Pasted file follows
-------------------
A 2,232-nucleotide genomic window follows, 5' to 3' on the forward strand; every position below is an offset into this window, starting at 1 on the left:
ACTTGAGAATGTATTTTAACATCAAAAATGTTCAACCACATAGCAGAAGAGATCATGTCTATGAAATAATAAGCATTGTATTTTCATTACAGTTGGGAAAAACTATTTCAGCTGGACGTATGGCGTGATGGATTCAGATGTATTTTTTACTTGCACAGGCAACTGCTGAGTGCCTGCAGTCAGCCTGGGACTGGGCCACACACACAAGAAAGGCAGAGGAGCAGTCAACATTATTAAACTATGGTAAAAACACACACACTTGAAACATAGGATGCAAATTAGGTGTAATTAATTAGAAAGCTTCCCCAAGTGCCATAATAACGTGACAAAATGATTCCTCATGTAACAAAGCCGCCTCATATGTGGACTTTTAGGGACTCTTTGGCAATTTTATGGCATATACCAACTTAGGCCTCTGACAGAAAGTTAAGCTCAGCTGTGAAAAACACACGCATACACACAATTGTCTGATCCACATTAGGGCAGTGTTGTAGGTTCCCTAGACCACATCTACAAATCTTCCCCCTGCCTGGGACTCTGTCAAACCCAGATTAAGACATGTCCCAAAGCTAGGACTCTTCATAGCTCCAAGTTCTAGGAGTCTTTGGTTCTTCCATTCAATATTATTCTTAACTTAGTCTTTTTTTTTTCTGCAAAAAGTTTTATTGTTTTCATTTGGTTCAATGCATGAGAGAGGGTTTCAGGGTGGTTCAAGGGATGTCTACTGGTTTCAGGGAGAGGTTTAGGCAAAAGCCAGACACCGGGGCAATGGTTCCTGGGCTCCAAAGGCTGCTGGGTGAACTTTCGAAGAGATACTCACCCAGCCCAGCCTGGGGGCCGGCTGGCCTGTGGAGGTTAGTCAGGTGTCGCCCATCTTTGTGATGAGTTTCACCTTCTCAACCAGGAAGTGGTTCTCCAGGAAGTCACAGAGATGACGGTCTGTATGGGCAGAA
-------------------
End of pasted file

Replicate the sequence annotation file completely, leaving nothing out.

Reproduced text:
A 2,232-nucleotide genomic window follows, 5' to 3' on the forward strand; every position below is an offset into this window, starting at 1 on the left:
ACTTGAGAATGTATTTTAACATCAAAAATGTTCAACCACATAGCAGAAGAGATCATGTCTATGAAATAATAAGCATTGTATTTTCATTACAGTTGGGAAAAACTATTTCAGCTGGACGTATGGCGTGATGGATTCAGATGTATTTTTTACTTGCACAGGCAACTGCTGAGTGCCTGCAGTCAGCCTGGGACTGGGCCACACACACAAGAAAGGCAGAGGAGCAGTCAACATTATTAAACTATGGTAAAAACACACACACTTGAAACATAGGATGCAAATTAGGTGTAATTAATTAGAAAGCTTCCCCAAGTGCCATAATAACGTGACAAAATGATTCCTCATGTAACAAAGCCGCCTCATATGTGGACTTTTAGGGACTCTTTGGCAATTTTATGGCATATACCAACTTAGGCCTCTGACAGAAAGTTAAGCTCAGCTGTGAAAAACACACGCATACACACAATTGTCTGATCCACATTAGGGCAGTGTTGTAGGTTCCCTAGACCACATCTACAAATCTTCCCCCTGCCTGGGACTCTGTCAAACCCAGATTAAGACATGTCCCAAAGCTAGGACTCTTCATAGCTCCAAGTTCTAGGAGTCTTTGGTTCTTCCATTCAATATTATTCTTAACTTAGTCTTTTTTTTTTCTGCAAAAAGTTTTATTGTTTTCATTTGGTTCAATGCATGAGAGAGGGTTTCAGGGTGGTTCAAGGGATGTCTACTGGTTTCAGGGAGAGGTTTAGGCAAAAGCCAGACACCGGGGCAATGGTTCCTGGGCTCCAAAGGCTGCTGGGTGAACTTTCGAAGAGATACTCACCCAGCCCAGCCTGGGGGCCGGCTGGCCTGTGGAGGTTAGTCAGGTGTCGCCCATCTTTGTGATGAGTTTCACCTTCTCAACCAGGAAGTGGTTCTCCAGGAAGTCACAGAGATGACGGTCTGTATGGGCAGAA